Skechers Go Run Ultra Initial Review

Just took a pair of the Skechers GRU on a quick 1 mile treadmill test. I’ll do more over the weekend, but here’s my initial reaction:

Fluffy

But good fluffy. I felt they were extremely soft and think they will be interesting to take out on a groomed trail (tomorrow) and more of a technical trail (Sunday). The insert (some call it a sock liner) was something I took out after the first 1/2 mile, and it made a big difference. The claim is that the drop is 8mm with the insert and 4 without. I’m used to running in zero drop, so 8mm felt like I was in high heels. 4 mm was still noticeable, but bearable for the entire 1/2 mile I ran in them.

IMG_3271Looking at it compared to my other regulars (Luna Mono and Altra Olympus):

  1. The tread is the most aggressive, which I like, especially after slipping around in the mud in my Mono’s last weekend.
  2. It’s narrower than the other two, though and hopefully on my longer run on Sunday I’ll find out if this is going to be a problem. Taking the insert out also opened up the toe box, so it may not be an issue.
  3. It has a drop (it’s been so long since I’ve run with one, I’ll be interested to see how my legs react)
  4. The weight is dead in between the two.  My Mono’s weigh 5 oz, the Skechers weigh 9.1 (as I’ll run in them) and the Olympus checks in at 13.5 oz.
  5. It feels, as noted before, “fluffy”. We’ll see if that’s a good or bad thing on the rocks.

Technical Comparisons:

GRU- 4 mm drop, 23/27 mm stack height (fore/heel), 9.1oz

Altra Olympus- 0 mm drop, 32 mm stack height, 13.5oz

Luna Mono- 0 mm drop, 11 mm stack height, 5.0 oz

Medium Distance Update:

So, took them out this morning on a combination of groomed trail and asphalt path in Forest Park, then just for fun, took them up and down Art Hill a few times

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Overall, they performed well.  Fairly light, strong grip going up the hill and although I knew I was running on rocks on the trail, I didn’t feel every one.  Often runners talk about having “ground feel” when running, especially when rating minimalist shoes.  I’ve found that while I occasionally do like to feel the ground, I prefer “ground awareness”, especially on long distance runs.  “Ground Feel” tends to translate into “Sore Feet” for me, and I prefer to minimize pain (enough of it occurs in other areas- falling, cramping, etc.) if I can.  The testing will continue tomorrow as I take them out onto some “real trails” on the Lewis and Clark Trail with some good climbs, creek crossings, some mud (it’s been raining a bit) and a bit more distance.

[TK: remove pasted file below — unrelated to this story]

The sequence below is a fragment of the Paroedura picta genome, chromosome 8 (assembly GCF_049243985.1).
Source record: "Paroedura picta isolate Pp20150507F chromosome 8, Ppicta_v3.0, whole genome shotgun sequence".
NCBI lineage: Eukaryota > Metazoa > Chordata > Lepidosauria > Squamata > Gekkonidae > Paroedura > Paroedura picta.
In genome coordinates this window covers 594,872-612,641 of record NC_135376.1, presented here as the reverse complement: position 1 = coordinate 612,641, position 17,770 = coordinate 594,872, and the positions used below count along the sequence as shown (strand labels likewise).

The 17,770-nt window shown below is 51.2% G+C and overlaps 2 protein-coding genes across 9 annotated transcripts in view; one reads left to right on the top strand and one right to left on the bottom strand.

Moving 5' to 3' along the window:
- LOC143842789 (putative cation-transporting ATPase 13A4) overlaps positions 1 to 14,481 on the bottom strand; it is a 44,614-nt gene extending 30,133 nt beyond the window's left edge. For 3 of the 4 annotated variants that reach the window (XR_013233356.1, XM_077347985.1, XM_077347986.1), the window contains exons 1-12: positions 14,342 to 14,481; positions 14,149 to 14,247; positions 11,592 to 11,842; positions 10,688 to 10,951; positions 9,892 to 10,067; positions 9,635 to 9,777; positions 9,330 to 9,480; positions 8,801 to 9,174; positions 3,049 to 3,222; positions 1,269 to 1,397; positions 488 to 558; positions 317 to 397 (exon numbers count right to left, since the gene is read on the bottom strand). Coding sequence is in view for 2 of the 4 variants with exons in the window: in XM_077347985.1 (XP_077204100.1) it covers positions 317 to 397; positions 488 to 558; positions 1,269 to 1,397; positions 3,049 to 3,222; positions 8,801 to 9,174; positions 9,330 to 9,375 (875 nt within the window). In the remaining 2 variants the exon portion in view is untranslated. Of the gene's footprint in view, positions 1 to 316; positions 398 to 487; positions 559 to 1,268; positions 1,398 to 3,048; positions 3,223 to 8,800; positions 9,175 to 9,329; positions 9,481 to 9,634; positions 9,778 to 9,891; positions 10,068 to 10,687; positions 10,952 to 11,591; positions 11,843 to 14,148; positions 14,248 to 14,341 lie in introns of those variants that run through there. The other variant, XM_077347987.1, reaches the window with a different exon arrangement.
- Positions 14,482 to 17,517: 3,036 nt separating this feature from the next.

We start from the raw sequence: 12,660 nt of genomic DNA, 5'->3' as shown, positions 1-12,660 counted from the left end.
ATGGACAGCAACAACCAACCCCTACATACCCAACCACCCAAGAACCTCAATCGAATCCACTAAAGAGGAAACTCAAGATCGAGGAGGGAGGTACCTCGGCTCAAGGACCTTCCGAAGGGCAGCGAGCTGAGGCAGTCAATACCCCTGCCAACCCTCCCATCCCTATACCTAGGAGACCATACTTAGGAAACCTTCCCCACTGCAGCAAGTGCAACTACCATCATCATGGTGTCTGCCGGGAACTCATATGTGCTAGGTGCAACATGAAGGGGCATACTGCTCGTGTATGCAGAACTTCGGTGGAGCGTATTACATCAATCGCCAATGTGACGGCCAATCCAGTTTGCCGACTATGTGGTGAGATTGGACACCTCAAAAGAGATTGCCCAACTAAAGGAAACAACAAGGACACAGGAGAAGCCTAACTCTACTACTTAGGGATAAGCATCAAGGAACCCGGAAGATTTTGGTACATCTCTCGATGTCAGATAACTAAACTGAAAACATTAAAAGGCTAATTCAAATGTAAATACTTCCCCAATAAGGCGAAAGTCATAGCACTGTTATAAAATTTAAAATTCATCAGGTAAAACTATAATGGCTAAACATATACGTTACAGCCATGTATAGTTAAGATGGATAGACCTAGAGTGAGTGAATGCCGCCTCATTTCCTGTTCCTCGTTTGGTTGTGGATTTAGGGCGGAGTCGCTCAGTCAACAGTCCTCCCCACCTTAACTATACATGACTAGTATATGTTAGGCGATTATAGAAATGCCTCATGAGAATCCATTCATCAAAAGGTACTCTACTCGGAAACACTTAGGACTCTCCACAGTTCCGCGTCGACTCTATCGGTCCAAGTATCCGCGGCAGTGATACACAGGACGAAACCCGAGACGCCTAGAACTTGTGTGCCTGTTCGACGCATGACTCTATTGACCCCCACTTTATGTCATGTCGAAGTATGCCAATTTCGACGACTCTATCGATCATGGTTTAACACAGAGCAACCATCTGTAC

To be continued…

After 13.5 in mixed terrain (mud, a little bit of technical/rock, a few hills, but mostly single track) I have one word:

Brilliant

The shoes performed really well, carving through the rocks (aware without beware), confidently climbing in mud with nary a slip!

Fellow SLUG Mark on the rocks

Fellow SLUG Mark on the rocks

The shoes lost a bit of their shine in the mud, but the deep lugs and generous spacing between them meant the mud only stayed on the tops of the shoesIMG_3301

Not the bottom!IMG_3302

 

 

 

 

 

 

Now, 13.5 isn’t a marathon or an ultra, so it still remains to be seen if they cause other long distance/time problems, but I didn’t feel or see any hotspots, and without the sock liner (as I mentioned above) there was plenty of room for my feet.  My foot did move a bit in them on the downhill, but that’s probably because I prefer to lace them looser.  I may not do an ultra in them until December, but until then, if you’re looking for a light, roomy, grippy trail shoe, this just might be it!

The Idiot

The Monkey vs The Mountain vs The Mafate

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A (somewhat serious) review of three shoes I wear/have worn: The Luna Mono, The Altra Olympus and the Hoka Mafate 2

So, I used to run in the Hoka Mafate’s, I’ve been running in the Luna Mono’s for about 6 months and just got my pair of Altra Olympus’ and I thought to myself: Has anyone reviewed/compared the 3?  A quick search showed a scattering of reviews, but none that compared all three, so I decided to take on the task for others, like me, that are looking for guidance in a sea of choices.  Arguably, all three are different in their own way, but there are a lot of similarities that make the comparisons less than ridiculous.

My conclusion is at the end of this brief review, so if you’re the impatient type, you can scroll down. ☺

First: The look

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The first thing you’ll notice when wearing any of these three shoes is that other people will tend to stare.  Both the Hokas and the Altras put you on a platform a few inches above the normal running rabble and the sheer volume of the shoes causes looks.  The Luna’s, while garnering a slightly different response, still score high on the gaping stare spectrum, especially when worn when it’s cold outside.